This election saw the end of four-member GRCs and a shortest campaigning period of 17 days after opening of the register of electors. A seat had been vacated in 1999 after the conviction of PAP MP Choo Wee Khiang over commercial crimes, but no by-election was held as the seat was within a GRC. Under the law, an entire electoral constituency, be it GRC or SMC, has to be vacated before a by-election is required.

Another increase of the election deposit amount this time was the most significant one in history, which almost doubled.

On nomination day, the sole WP GRC team was disqualified for filing incomplete papers in Aljunied Group Representation Constituency. Opposition parties ended up contesting only a-third of the seats, the lowest portion since 1968, which resulted in the largest number of walkovers for PAP in history.

WP's Low and SDA's Chiam retained their seats, but saw their winning margins slashed from the previous GE. With these two opposition wins, one NCMP seat was offered to and accepted by Steve Chia of SDA-NSP, who became the youngest and first ever non-WP NCMP.

Electoral boundaries[edit]

  • Dissolved Divisions (14)
    • Aljunied was dissolved.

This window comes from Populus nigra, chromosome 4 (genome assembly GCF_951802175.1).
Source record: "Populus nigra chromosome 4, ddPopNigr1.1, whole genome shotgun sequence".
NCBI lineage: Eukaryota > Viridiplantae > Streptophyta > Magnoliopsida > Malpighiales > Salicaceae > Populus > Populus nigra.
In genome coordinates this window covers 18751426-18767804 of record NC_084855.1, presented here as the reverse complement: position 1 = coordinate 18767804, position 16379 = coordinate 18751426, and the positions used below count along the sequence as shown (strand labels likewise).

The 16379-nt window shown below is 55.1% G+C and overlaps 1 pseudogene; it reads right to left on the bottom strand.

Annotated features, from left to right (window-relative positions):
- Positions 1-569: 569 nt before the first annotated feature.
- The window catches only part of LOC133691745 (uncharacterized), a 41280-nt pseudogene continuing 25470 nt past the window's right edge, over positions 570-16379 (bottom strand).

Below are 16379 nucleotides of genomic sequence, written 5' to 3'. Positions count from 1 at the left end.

• Ang Mo Kio was merged into Teck Ghee.
    • Geylang West was merged into Kolam Ayer.
    • Hong Kah East was renamed into Jurong Central.
    • Hong Kah West was merged into Nanyang.
    • Jurong was renamed to Taman Jurong.
    • Kampong Kembangan was renamed to Aljunied-Kembangan.
    • Kreta Ayer was dissolved, replaced by Kreta Ayer-Kim Seng.
    • Leng Kee was merged into Queenstown.
    • Pasir Panjang was merged into Telok Blangah.
    • Pasir Ris Central was dissolved.
    • Pasir Ris Elias was renamed to Pasir Ris West.
    • Pasir Ris Loyang was renamed to Pasir Ris East.
    • Punggol East was renamed to Kembangan-Punggol.
    • Tanglin was dissolved, replaced by Tanglin-Cairnhill.
  • New Divisions (16)
    • Admiralty (split from Woodlands)
    • Aljunied-Hougang (renamed from Punggol South)
    • Bukit Batok East (split from Bukit Batok & Bukit Timah)
    • Canberra (split from Sembawang)
    • Cashew (split from Bukit Panjang)
    • Jurong Central (merged from Hong Kah East)
    • Kembangan-Punggol (renamed from Punggol East)
    • Keat Hong (split from Choa Chu Kang)
    • Kreta Ayer-Kim Seng (merged from Kreta Ayer & Kim Seng)
    • Pioneer (from parts of Jurong)
    • Punggol Central (split from Punggol Central & Punggol East)
    • Punggol North (split from Punggol Central & Punggol East)
    • Punggol South (split from Punggol Central & Punggol East)
    • Taman Jurong (renamed from Jurong)
    • Tanglin-Cairnhill (renamed from Tanglin)
    • Zhenghua (split from Bukit Panjang)

New MPs[edit]

Retiring MPs[edit]

  • Aline Wong, MP for Tampines GRC (Changkat); who is making way for the new MP, Ms Irene Ng and simplified the constituencies' names.
  • Bernard Chen Tien Lap, MP for West Coast GRC (Clementi)